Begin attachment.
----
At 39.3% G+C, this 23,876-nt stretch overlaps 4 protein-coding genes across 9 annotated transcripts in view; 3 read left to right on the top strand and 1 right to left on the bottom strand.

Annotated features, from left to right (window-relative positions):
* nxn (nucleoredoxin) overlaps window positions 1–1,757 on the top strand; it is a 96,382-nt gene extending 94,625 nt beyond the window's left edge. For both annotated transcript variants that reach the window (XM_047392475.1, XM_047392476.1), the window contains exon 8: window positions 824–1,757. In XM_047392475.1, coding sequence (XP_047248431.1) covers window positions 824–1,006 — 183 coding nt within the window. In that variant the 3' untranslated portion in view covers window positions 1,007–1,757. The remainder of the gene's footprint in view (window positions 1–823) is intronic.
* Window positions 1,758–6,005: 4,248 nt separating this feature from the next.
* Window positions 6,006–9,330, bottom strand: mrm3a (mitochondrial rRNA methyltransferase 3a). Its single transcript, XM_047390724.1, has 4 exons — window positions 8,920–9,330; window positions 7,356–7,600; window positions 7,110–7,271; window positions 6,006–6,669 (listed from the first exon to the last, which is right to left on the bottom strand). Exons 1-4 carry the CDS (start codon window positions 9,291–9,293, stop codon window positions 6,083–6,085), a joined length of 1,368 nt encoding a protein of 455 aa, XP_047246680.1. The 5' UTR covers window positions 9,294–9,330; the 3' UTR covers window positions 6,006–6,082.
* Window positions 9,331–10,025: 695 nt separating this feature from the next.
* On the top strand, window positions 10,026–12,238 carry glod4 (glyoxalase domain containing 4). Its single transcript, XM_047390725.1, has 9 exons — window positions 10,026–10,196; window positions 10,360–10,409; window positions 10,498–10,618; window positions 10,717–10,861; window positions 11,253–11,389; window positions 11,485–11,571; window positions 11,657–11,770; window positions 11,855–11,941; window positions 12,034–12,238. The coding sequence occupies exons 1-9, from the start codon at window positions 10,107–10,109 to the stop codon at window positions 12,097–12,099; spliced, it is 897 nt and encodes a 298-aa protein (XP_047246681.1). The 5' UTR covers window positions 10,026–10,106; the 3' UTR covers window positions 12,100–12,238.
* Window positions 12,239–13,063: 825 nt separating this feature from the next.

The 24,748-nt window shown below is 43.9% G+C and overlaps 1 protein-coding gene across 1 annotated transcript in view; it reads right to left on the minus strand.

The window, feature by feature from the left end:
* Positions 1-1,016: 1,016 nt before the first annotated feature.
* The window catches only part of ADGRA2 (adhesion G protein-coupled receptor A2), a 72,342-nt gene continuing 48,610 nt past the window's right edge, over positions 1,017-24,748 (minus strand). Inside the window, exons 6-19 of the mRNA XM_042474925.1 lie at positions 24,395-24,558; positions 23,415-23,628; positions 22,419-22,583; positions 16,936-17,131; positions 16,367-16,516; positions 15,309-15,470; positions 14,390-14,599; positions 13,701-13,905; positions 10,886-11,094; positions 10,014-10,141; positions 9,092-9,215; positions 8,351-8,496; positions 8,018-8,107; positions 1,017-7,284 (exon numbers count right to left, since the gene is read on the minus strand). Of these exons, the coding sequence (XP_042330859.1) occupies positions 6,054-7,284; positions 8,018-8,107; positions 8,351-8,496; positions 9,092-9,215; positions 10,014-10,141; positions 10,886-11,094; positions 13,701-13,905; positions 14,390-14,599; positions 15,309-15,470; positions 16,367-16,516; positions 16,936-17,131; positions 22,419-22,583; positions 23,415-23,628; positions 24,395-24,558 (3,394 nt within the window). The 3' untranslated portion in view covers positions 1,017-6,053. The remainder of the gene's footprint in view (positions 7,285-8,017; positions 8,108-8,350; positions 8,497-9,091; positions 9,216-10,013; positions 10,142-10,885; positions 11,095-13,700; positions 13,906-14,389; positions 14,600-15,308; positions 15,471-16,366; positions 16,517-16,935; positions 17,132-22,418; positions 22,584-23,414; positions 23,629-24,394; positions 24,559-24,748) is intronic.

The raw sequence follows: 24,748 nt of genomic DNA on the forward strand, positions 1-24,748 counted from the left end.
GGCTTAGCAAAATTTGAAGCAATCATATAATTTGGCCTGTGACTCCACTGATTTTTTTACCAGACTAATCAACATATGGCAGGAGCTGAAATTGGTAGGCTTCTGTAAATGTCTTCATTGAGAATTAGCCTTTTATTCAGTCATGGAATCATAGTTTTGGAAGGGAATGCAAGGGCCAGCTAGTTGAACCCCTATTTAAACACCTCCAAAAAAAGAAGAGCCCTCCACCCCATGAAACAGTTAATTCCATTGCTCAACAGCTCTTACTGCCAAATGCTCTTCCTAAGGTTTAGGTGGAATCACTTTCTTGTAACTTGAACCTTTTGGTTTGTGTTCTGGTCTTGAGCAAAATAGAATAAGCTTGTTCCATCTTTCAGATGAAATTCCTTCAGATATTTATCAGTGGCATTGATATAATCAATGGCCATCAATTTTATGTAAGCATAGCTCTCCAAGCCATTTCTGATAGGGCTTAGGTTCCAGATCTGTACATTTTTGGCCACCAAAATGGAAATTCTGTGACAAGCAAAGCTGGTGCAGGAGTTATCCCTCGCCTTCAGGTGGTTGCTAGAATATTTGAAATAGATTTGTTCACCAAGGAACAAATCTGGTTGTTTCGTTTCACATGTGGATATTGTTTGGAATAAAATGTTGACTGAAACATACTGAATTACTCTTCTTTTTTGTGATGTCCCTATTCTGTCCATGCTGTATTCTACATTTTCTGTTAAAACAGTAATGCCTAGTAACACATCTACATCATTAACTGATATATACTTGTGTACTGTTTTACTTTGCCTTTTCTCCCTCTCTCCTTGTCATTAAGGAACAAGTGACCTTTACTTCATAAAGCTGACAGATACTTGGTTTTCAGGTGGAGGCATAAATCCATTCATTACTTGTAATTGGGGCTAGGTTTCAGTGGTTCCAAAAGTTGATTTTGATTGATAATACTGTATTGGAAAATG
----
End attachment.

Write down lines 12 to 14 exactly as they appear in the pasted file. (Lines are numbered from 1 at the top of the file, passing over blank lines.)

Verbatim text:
* The window catches only part of ADGRA2 (adhesion G protein-coupled receptor A2), a 72,342-nt gene continuing 48,610 nt past the window's right edge, over positions 1,017-24,748 (minus strand). Inside the window, exons 6-19 of the mRNA XM_042474925.1 lie at positions 24,395-24,558; positions 23,415-23,628; positions 22,419-22,583; positions 16,936-17,131; positions 16,367-16,516; positions 15,309-15,470; positions 14,390-14,599; positions 13,701-13,905; positions 10,886-11,094; positions 10,014-10,141; positions 9,092-9,215; positions 8,351-8,496; positions 8,018-8,107; positions 1,017-7,284 (exon numbers count right to left, since the gene is read on the minus strand). Of these exons, the coding sequence (XP_042330859.1) occupies positions 6,054-7,284; positions 8,018-8,107; positions 8,351-8,496; positions 9,092-9,215; positions 10,014-10,141; positions 10,886-11,094; positions 13,701-13,905; positions 14,390-14,599; positions 15,309-15,470; positions 16,367-16,516; positions 16,936-17,131; positions 22,419-22,583; positions 23,415-23,628; positions 24,395-24,558 (3,394 nt within the window). The 3' untranslated portion in view covers positions 1,017-6,053. The remainder of the gene's footprint in view (positions 7,285-8,017; positions 8,108-8,350; positions 8,497-9,091; positions 9,216-10,013; positions 10,142-10,885; positions 11,095-13,700; positions 13,906-14,389; positions 14,600-15,308; positions 15,471-16,366; positions 16,517-16,935; positions 17,132-22,418; positions 22,584-23,414; positions 23,629-24,394; positions 24,559-24,748) is intronic.

The raw sequence follows: 24,748 nt of genomic DNA on the forward strand, positions 1-24,748 counted from the left end.
GGCTTAGCAAAATTTGAAGCAATCATATAATTTGGCCTGTGACTCCACTGATTTTTTTACCAGACTAATCAACATATGGCAGGAGCTGAAATTGGTAGGCTTCTGTAAATGTCTTCATTGAGAATTAGCCTTTTATTCAGTCATGGAATCATAGTTTTGGAAGGGAATGCAAGGGCCAGCTAGTTGAACCCCTATTTAAACACCTCCAAAAAAAGAAGAGCCCTCCACCCCATGAAACAGTTAATTCCATTGCTCAACAGCTCTTACTGCCAAATGCTCTTCCTAAGGTTTAGGTGGAATCACTTTCTTGTAACTTGAACCTTTTGGTTTGTGTTCTGGTCTTGAGCAAAATAGAATAAGCTTGTTCCATCTTTCAGATGAAATTCCTTCAGATATTTATCAGTGGCATTGATATAATCAATGGCCATCAATTTTATGTAAGCATAGCTCTCCAAGCCATTTCTGATAGGGCTTAGGTTCCAGATCTGTACATTTTTGGCCACCAAAATGGAAATTCTGTGACAAGCAAAGCTGGTGCAGGAGTTATCCCTCGCCTTCAGGTGGTTGCTAGAATATTTGAAATAGATTTGTTCACCAAGGAACAAATCTGGTTGTTTCGTTTCACATGTGGATATTGTTTGGAATAAAATGTTGACTGAAACATACTGAATTACTCTTCTTTTTTGTGATGTCCCTATTCTGTCCATGCTGTATTCTACATTTTCTGTTAAAACAGTAATGCCTAGTAACACATCTACATCATTAACTGATATATACTTGTGTACTGTTTTACTTTGCCTTTTCTCCCTCTCTCCTTGTCATTAAGGAACAAGTGACCTTTACTTCATAAAGCTGACAGATACTTGGTTTTCAGGTGGAGGCATAAATCCATTCATTACTTGTAATTGGGGCTAGGTTTCAGTGGTTCCAAAAGTTGATTTTGATTGATAATACTGTATTGGAAAATG